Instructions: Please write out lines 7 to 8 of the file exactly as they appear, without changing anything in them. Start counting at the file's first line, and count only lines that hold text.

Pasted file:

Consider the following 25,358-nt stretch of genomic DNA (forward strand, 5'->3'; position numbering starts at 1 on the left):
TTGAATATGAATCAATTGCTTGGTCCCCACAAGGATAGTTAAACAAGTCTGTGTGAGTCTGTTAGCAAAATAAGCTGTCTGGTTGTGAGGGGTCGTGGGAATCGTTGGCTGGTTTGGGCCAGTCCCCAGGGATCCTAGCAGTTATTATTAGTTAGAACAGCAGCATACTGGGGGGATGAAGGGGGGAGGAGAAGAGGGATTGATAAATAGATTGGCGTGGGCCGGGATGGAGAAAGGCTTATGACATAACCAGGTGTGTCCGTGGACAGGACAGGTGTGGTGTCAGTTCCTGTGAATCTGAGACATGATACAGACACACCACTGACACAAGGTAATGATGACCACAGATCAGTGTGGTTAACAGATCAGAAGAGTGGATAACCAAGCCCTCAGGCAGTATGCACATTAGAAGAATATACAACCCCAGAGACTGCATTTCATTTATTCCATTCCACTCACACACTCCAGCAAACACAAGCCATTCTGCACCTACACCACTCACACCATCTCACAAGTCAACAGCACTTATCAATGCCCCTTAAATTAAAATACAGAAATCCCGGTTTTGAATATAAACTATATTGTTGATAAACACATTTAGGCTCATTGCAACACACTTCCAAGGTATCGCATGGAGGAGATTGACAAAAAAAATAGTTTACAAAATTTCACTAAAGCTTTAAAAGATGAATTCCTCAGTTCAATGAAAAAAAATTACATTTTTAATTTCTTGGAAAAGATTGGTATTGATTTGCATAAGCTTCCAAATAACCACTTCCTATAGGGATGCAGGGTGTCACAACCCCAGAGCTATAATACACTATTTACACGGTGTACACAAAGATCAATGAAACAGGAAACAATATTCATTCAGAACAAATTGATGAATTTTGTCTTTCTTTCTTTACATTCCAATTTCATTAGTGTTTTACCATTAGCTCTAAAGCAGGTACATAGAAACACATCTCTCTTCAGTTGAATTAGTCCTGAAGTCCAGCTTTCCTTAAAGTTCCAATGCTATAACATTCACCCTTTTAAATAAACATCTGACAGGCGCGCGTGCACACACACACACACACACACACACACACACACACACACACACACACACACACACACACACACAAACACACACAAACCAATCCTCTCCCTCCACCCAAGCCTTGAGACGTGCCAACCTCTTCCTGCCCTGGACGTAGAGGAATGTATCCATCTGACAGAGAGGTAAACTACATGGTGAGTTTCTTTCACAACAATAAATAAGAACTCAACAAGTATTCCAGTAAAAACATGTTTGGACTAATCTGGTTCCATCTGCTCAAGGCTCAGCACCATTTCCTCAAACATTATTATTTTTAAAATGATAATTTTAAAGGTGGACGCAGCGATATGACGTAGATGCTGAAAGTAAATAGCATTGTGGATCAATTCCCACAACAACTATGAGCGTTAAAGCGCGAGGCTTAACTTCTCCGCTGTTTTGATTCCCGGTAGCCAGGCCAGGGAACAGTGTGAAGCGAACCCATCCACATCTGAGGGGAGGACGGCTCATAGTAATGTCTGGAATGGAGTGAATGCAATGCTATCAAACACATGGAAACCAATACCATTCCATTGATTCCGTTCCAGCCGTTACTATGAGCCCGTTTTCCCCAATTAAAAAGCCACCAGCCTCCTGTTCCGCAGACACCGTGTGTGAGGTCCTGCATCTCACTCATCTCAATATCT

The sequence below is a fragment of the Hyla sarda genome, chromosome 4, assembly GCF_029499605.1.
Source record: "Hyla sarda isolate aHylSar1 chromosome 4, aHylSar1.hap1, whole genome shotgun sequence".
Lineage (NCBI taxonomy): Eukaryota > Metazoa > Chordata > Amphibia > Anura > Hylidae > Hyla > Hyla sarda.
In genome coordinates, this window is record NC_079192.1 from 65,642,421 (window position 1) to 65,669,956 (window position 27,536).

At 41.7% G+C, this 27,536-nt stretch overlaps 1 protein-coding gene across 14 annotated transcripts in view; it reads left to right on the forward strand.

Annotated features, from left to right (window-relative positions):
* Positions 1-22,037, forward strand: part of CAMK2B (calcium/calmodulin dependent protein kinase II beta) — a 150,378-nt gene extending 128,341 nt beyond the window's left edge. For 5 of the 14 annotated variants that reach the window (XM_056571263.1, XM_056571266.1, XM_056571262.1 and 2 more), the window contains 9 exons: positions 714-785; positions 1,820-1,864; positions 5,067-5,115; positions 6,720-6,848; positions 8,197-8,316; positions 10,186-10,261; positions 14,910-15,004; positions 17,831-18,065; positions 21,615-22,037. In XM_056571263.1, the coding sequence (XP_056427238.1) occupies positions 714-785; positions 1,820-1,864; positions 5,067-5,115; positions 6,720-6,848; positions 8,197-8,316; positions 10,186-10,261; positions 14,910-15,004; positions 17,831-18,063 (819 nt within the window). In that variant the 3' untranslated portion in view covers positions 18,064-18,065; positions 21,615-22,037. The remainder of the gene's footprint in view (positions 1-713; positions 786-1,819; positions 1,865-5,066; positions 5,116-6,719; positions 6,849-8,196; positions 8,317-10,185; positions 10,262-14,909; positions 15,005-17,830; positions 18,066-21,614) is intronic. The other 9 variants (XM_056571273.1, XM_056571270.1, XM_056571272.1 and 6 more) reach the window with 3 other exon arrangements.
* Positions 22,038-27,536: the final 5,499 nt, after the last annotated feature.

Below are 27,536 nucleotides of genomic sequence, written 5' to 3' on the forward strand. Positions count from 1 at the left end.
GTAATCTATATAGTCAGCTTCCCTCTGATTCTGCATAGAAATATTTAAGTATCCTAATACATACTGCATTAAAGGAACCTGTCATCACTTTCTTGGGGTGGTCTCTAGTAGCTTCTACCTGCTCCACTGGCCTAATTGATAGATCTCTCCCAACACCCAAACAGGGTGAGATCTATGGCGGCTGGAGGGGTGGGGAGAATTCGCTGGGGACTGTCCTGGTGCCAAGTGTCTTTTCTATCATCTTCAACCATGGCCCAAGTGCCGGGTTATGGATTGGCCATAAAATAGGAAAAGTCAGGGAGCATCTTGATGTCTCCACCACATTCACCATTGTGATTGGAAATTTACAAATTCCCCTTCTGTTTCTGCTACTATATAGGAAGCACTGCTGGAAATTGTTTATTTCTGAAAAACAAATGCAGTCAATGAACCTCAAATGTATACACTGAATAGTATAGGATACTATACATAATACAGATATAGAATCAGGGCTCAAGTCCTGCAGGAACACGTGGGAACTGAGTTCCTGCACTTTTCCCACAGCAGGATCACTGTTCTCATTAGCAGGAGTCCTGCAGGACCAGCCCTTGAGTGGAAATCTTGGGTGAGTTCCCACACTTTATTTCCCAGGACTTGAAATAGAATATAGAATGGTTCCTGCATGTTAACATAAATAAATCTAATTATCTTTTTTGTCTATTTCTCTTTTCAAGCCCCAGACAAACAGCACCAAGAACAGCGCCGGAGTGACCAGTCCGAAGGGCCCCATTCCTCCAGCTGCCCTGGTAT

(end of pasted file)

At 41.7% G+C, this 27,536-nt stretch overlaps 1 protein-coding gene across 14 annotated transcripts in view; it reads left to right on the forward strand.

Annotated features, from left to right (window-relative positions):